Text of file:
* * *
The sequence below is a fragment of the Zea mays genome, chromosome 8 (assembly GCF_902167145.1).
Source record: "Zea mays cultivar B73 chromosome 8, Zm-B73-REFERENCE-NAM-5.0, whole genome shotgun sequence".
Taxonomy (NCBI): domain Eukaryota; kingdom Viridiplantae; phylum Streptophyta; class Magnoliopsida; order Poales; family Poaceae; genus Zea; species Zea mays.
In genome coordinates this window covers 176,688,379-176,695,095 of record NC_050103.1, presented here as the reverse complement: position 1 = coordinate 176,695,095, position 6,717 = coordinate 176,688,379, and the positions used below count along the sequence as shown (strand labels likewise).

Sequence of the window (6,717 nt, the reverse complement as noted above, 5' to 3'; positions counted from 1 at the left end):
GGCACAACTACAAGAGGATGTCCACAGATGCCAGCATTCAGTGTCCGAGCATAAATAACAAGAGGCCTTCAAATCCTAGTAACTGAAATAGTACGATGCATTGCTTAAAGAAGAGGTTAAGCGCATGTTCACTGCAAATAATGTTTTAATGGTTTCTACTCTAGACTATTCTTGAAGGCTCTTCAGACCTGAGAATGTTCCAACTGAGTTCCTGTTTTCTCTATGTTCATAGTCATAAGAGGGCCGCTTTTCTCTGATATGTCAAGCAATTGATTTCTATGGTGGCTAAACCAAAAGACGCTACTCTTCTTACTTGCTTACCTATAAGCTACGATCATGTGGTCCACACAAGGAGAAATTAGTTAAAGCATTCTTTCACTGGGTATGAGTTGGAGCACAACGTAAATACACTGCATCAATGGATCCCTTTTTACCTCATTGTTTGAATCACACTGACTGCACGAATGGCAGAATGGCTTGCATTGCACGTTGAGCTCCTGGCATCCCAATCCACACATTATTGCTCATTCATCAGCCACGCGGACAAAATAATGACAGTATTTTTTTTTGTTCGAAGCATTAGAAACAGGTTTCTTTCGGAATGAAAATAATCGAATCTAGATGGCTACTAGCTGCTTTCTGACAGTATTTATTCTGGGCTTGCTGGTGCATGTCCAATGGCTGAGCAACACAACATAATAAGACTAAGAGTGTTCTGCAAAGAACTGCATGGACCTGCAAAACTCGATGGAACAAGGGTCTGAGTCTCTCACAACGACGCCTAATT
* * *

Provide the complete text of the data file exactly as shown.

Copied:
The sequence below is a fragment of the Zea mays genome, chromosome 8 (assembly GCF_902167145.1).
Source record: "Zea mays cultivar B73 chromosome 8, Zm-B73-REFERENCE-NAM-5.0, whole genome shotgun sequence".
Taxonomy (NCBI): domain Eukaryota; kingdom Viridiplantae; phylum Streptophyta; class Magnoliopsida; order Poales; family Poaceae; genus Zea; species Zea mays.
In genome coordinates this window covers 176,688,379-176,695,095 of record NC_050103.1, presented here as the reverse complement: position 1 = coordinate 176,695,095, position 6,717 = coordinate 176,688,379, and the positions used below count along the sequence as shown (strand labels likewise).

Sequence of the window (6,717 nt, the reverse complement as noted above, 5' to 3'; positions counted from 1 at the left end):
GGCACAACTACAAGAGGATGTCCACAGATGCCAGCATTCAGTGTCCGAGCATAAATAACAAGAGGCCTTCAAATCCTAGTAACTGAAATAGTACGATGCATTGCTTAAAGAAGAGGTTAAGCGCATGTTCACTGCAAATAATGTTTTAATGGTTTCTACTCTAGACTATTCTTGAAGGCTCTTCAGACCTGAGAATGTTCCAACTGAGTTCCTGTTTTCTCTATGTTCATAGTCATAAGAGGGCCGCTTTTCTCTGATATGTCAAGCAATTGATTTCTATGGTGGCTAAACCAAAAGACGCTACTCTTCTTACTTGCTTACCTATAAGCTACGATCATGTGGTCCACACAAGGAGAAATTAGTTAAAGCATTCTTTCACTGGGTATGAGTTGGAGCACAACGTAAATACACTGCATCAATGGATCCCTTTTTACCTCATTGTTTGAATCACACTGACTGCACGAATGGCAGAATGGCTTGCATTGCACGTTGAGCTCCTGGCATCCCAATCCACACATTATTGCTCATTCATCAGCCACGCGGACAAAATAATGACAGTATTTTTTTTTGTTCGAAGCATTAGAAACAGGTTTCTTTCGGAATGAAAATAATCGAATCTAGATGGCTACTAGCTGCTTTCTGACAGTATTTATTCTGGGCTTGCTGGTGCATGTCCAATGGCTGAGCAACACAACATAATAAGACTAAGAGTGTTCTGCAAAGAACTGCATGGACCTGCAAAACTCGATGGAACAAGGGTCTGAGTCTCTCACAACGACGCCTAATT